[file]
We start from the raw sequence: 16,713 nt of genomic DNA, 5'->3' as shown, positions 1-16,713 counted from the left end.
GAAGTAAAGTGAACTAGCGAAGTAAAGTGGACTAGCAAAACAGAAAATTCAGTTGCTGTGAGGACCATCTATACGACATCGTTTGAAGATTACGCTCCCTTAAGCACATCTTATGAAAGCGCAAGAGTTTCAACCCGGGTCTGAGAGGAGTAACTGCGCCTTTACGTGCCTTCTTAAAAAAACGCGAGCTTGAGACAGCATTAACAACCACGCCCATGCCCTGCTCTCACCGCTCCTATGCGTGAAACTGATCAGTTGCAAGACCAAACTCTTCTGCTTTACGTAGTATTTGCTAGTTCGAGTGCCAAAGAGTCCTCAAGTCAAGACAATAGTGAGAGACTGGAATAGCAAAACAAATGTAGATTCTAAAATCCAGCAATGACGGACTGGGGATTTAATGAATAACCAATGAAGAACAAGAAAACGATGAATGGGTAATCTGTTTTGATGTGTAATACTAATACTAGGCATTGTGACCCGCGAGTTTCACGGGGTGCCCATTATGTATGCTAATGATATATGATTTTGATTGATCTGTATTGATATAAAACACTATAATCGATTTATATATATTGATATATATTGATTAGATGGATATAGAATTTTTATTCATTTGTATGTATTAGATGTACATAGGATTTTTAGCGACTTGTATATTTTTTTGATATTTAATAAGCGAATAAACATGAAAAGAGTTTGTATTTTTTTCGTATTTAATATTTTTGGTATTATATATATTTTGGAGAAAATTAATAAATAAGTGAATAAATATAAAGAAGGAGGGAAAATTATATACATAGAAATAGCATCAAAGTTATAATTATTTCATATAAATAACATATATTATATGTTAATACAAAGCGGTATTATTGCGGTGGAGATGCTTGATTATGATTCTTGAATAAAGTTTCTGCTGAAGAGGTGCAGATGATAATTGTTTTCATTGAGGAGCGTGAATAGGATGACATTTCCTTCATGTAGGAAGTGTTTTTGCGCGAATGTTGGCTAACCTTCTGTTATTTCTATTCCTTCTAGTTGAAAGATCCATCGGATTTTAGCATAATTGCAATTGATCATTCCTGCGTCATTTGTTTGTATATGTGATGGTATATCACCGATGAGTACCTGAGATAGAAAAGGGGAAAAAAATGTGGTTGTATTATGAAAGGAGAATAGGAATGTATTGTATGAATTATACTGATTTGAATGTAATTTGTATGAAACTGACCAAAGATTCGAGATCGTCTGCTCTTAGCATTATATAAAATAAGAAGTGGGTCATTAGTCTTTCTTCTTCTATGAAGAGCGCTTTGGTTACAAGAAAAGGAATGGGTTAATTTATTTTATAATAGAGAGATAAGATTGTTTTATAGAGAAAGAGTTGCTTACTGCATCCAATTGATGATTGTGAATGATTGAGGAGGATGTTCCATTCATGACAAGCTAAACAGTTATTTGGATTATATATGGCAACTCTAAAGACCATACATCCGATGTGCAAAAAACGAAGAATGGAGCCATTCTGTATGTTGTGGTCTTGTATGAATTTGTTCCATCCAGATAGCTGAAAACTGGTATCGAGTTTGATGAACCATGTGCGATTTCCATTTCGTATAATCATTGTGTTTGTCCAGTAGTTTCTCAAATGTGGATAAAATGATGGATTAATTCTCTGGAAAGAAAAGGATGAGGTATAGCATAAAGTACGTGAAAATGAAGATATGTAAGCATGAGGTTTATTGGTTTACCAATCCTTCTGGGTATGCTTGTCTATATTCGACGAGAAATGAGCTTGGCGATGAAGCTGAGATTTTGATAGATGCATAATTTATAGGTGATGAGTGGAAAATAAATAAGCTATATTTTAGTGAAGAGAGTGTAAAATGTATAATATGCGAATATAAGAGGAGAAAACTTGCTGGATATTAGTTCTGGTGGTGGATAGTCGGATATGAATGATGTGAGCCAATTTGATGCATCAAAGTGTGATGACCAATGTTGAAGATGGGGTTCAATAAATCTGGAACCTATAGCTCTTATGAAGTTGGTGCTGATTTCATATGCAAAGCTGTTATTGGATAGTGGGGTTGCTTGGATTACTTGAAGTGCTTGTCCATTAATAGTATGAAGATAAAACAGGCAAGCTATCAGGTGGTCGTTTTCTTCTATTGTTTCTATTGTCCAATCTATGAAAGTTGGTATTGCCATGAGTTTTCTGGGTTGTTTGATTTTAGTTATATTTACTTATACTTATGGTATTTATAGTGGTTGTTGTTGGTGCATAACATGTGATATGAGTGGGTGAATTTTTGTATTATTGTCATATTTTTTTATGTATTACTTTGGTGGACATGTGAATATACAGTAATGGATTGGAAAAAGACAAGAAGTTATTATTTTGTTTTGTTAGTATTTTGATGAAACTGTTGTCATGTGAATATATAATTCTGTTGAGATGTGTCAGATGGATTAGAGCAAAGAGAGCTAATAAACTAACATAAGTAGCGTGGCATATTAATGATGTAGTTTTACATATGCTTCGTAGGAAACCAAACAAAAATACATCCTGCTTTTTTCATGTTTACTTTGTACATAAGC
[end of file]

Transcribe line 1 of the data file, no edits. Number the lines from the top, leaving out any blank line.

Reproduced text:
We start from the raw sequence: 16,713 nt of genomic DNA, 5'->3' as shown, positions 1-16,713 counted from the left end.